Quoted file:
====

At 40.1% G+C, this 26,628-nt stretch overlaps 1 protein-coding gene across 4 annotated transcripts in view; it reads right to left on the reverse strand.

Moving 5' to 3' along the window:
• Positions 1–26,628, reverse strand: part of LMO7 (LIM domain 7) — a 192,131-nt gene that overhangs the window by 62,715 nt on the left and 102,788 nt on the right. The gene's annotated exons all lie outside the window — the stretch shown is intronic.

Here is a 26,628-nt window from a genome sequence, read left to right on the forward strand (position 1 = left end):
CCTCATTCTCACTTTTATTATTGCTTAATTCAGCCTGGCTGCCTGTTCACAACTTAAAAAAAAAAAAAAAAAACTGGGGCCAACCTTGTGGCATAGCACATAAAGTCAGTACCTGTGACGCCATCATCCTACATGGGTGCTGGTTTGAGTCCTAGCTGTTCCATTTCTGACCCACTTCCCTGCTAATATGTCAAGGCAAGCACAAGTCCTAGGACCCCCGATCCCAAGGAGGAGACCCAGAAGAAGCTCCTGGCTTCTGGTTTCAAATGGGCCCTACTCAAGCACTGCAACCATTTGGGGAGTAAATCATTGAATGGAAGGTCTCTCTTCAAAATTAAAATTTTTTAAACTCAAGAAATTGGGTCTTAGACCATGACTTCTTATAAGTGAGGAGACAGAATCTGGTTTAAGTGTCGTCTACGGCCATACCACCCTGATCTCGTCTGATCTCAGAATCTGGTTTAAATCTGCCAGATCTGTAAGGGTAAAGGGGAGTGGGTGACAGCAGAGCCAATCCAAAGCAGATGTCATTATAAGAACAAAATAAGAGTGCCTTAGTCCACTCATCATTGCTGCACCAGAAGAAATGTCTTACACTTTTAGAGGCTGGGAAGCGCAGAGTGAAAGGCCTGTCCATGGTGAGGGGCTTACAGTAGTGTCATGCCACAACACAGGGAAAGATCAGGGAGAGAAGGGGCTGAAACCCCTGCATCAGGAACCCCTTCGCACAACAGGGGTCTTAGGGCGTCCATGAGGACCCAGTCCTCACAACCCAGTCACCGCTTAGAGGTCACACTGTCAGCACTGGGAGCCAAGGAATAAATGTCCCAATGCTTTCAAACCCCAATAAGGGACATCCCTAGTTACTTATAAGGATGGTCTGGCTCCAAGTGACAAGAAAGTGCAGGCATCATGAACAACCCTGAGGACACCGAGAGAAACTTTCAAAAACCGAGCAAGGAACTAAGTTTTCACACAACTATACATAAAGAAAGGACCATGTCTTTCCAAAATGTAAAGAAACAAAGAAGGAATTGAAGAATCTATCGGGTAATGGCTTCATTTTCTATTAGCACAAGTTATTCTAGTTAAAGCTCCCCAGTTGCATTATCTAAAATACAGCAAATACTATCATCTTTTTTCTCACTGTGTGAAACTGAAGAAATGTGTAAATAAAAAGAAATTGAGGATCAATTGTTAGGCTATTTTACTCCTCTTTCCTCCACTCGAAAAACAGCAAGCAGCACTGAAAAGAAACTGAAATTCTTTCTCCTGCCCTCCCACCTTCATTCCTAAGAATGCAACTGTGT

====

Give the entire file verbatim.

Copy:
At 40.1% G+C, this 26,628-nt stretch overlaps 1 protein-coding gene across 4 annotated transcripts in view; it reads right to left on the reverse strand.

Moving 5' to 3' along the window:
• Positions 1–26,628, reverse strand: part of LMO7 (LIM domain 7) — a 192,131-nt gene that overhangs the window by 62,715 nt on the left and 102,788 nt on the right. The gene's annotated exons all lie outside the window — the stretch shown is intronic.

Here is a 26,628-nt window from a genome sequence, read left to right on the forward strand (position 1 = left end):
CCTCATTCTCACTTTTATTATTGCTTAATTCAGCCTGGCTGCCTGTTCACAACTTAAAAAAAAAAAAAAAAAACTGGGGCCAACCTTGTGGCATAGCACATAAAGTCAGTACCTGTGACGCCATCATCCTACATGGGTGCTGGTTTGAGTCCTAGCTGTTCCATTTCTGACCCACTTCCCTGCTAATATGTCAAGGCAAGCACAAGTCCTAGGACCCCCGATCCCAAGGAGGAGACCCAGAAGAAGCTCCTGGCTTCTGGTTTCAAATGGGCCCTACTCAAGCACTGCAACCATTTGGGGAGTAAATCATTGAATGGAAGGTCTCTCTTCAAAATTAAAATTTTTTAAACTCAAGAAATTGGGTCTTAGACCATGACTTCTTATAAGTGAGGAGACAGAATCTGGTTTAAGTGTCGTCTACGGCCATACCACCCTGATCTCGTCTGATCTCAGAATCTGGTTTAAATCTGCCAGATCTGTAAGGGTAAAGGGGAGTGGGTGACAGCAGAGCCAATCCAAAGCAGATGTCATTATAAGAACAAAATAAGAGTGCCTTAGTCCACTCATCATTGCTGCACCAGAAGAAATGTCTTACACTTTTAGAGGCTGGGAAGCGCAGAGTGAAAGGCCTGTCCATGGTGAGGGGCTTACAGTAGTGTCATGCCACAACACAGGGAAAGATCAGGGAGAGAAGGGGCTGAAACCCCTGCATCAGGAACCCCTTCGCACAACAGGGGTCTTAGGGCGTCCATGAGGACCCAGTCCTCACAACCCAGTCACCGCTTAGAGGTCACACTGTCAGCACTGGGAGCCAAGGAATAAATGTCCCAATGCTTTCAAACCCCAATAAGGGACATCCCTAGTTACTTATAAGGATGGTCTGGCTCCAAGTGACAAGAAAGTGCAGGCATCATGAACAACCCTGAGGACACCGAGAGAAACTTTCAAAAACCGAGCAAGGAACTAAGTTTTCACACAACTATACATAAAGAAAGGACCATGTCTTTCCAAAATGTAAAGAAACAAAGAAGGAATTGAAGAATCTATCGGGTAATGGCTTCATTTTCTATTAGCACAAGTTATTCTAGTTAAAGCTCCCCAGTTGCATTATCTAAAATACAGCAAATACTATCATCTTTTTTCTCACTGTGTGAAACTGAAGAAATGTGTAAATAAAAAGAAATTGAGGATCAATTGTTAGGCTATTTTACTCCTCTTTCCTCCACTCGAAAAACAGCAAGCAGCACTGAAAAGAAACTGAAATTCTTTCTCCTGCCCTCCCACCTTCATTCCTAAGAATGCAACTGTGT